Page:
- Faster burst: Shoots at higher frequency (10 vs 8.2 flaps/sec) to capture the decisive moment.
- More flexible: Accepts interchangeable lenses, so that lens characteristics can be altered.
Reasons to prefer the Canon PowerShot G9 X Mark II:
- More detail: Has more megapixels (20 vs 15.8MP), which boosts linear resolution by 15%.
- Better moiré control: Has an anti-alias filter to avoid artificial patterns to appear in images.
- Faster shutter: Has higher mechanical shutter speed (2000/sec vs 500/sec) to freeze action.
- Ready to shoot: Has an integrated lens, whereas the GX850 necessitates an extra lens.
- More compact: Is smaller (98x58mm vs 107x65mm) and will fit more readily into a bag.
- Less heavy: Has a lower weight even though it has a lens build in (unlike the GX850).
- Longer lasting: Gets more shots (235 versus 210) out of a single battery charge.
- Sharper images: Has stabilization technology build-in to reduce the impact of hand-shake.
- More affordable: Was introduced at a lower price, despite coming with a build-in lens.
If the count of individual advantages (bullet points above) is taken as a guide, the G9X Mark II comes out slightly ahead of the GX850 (9 : 8 points). However, the pertinence of the various camera strengths will differ across photographers, so that you might want to weigh individual camera traits according to their importance for your own imaging needs before making a camera decision.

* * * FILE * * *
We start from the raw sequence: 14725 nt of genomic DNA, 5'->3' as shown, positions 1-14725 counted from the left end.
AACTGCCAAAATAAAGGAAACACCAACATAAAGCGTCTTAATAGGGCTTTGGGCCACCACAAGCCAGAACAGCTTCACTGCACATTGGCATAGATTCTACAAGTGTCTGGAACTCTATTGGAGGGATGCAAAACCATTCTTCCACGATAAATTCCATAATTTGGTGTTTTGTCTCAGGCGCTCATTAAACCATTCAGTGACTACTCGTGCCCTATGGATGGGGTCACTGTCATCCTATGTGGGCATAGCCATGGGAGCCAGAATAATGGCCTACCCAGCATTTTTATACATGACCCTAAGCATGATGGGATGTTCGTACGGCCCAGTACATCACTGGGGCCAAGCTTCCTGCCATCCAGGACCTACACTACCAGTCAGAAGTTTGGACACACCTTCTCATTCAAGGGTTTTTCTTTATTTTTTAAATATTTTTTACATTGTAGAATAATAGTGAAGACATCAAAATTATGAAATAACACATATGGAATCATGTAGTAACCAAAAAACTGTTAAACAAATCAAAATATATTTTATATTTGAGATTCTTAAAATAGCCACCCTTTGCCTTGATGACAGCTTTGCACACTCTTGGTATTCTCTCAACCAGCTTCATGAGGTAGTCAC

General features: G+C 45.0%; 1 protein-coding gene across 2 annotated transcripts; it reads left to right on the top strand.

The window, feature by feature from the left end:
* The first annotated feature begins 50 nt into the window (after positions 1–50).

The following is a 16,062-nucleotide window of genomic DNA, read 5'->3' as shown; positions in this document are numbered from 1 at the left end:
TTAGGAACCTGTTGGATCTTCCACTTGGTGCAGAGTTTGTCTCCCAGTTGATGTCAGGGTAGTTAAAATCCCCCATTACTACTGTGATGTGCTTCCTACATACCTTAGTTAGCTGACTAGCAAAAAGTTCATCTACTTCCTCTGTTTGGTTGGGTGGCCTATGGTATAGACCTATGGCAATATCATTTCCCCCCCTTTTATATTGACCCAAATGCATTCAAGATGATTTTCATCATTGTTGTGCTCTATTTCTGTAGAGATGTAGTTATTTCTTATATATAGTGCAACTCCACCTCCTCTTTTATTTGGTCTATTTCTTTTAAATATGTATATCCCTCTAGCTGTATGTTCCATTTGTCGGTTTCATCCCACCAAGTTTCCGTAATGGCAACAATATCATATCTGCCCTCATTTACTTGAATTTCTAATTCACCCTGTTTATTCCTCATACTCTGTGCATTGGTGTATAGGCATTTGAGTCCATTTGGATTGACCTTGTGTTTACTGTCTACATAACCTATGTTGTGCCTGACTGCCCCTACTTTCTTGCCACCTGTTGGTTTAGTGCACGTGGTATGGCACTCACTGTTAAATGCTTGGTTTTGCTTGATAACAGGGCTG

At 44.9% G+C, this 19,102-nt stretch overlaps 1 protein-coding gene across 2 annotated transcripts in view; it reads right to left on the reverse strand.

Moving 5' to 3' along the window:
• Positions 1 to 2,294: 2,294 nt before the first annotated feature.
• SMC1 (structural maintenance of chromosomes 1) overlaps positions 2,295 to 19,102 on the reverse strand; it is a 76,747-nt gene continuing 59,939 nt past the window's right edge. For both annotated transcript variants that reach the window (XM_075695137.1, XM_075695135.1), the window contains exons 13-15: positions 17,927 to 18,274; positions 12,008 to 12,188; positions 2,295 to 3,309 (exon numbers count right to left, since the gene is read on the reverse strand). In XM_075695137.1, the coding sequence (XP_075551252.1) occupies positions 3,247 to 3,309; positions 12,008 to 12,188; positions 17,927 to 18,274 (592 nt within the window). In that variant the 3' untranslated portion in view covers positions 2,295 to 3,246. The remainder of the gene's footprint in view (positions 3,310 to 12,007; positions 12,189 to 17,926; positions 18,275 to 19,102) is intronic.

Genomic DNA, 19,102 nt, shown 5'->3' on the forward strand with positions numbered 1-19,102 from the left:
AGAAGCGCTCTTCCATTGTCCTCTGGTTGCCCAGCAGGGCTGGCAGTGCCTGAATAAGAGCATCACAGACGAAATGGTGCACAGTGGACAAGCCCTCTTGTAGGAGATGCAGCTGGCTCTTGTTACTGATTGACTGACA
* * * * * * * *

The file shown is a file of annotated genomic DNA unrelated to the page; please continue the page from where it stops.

In any case, while the comparison of the spec-sheets of cameras can offer a general idea of their imaging potential, it remains incomplete and does no justice, for example, to the way the GX850 or the G9X Mark II handle or perform in practice. User reviews that are available, for instance, at amazon can sometimes shed light on these issues, but such feedback is all too often partial, inconsistent, and inaccurate. This is where reviews by experts come in. The adjacent table relays the overall verdicts of several of the most popular camera review sites (cameralabs, dpreview, ephotozine, imaging-resource, photographyblog). The detailed reviews can be accessed by clicking on the site logo in the table header.
|Panasonic GX850»||Rec||76/100||4.5/5||4/5||4.5/5||Jan 2017||549|
|Canon G9 X Mark II«||-||75/100||4.5/5||4.5/5||4.5/5||Jan 2017||529|
|Canon M100« »||Rec||-||4/5||-||3.5/5||Aug 2017||499|
|Canon SL2« »||HiRec||78/100||4.5/5||4.5/5||4.5/5||Jun 2017||549|
|Canon M5« »||Rec||82/100||4/5||4.5/5||4/5||Sep 2016||979|
|Canon G9 X« »||HiRec||-||4.5/5||4/5||4.5/5||Oct 2015||529||-|
|Canon M10« »||-||-||-||rev||4/5||Oct 2015||499||-|
|Panasonic G7« »||HiRec||80/100||5/5||4.5/5||4.5/5||May 2015||649||-|
|Panasonic GF7« »||Rec||-||4.5/5||4.5/5||4.5/5||Jan 2015||499||-|
|Panasonic GF6« »||HiRec||-||4.5/5||-||4.5/5||Apr 2013||499||-|
|Panasonic G6« »||HiRec||-||5/5||-||4.5/5||Apr 2013||599||-|
|Panasonic GF5« »||-||-||4.5/5||4/5||4.5/5||Apr 2012||499||-|
|Panasonic G5« »||HiRec||-||4.5/5||4.5/5||4.5/5||Jul 2012||599||-|
|Panasonic GF3« »||82/100||71/100||4.5/5||4.5/5||4/5||Jun 2011||549||-|
|Panasonic G3« »||HiRec||75/100||4.5/5||4.5/5||5/5||May 2011||599||-|
|Panasonic GX1« »||Rec||77/100||4.5/5||4.5/5||4.5/5||Nov 2011||949||-|
|Panasonic GF2« »||82/100||70/100||4.5/5||4.5/5||4.5/5||Nov 2010||549||-|
Care should be taken when interpreting the review scores above, though. The assessments were made in relation to similar cameras of the same technological generation. Hence, a score should always be seen in the context of the camera's market launch date and its price, and comparisons of ratings among very different cameras or across long time periods have little meaning. Also, please note that some of the review sites have changed their methodology and reporting over time.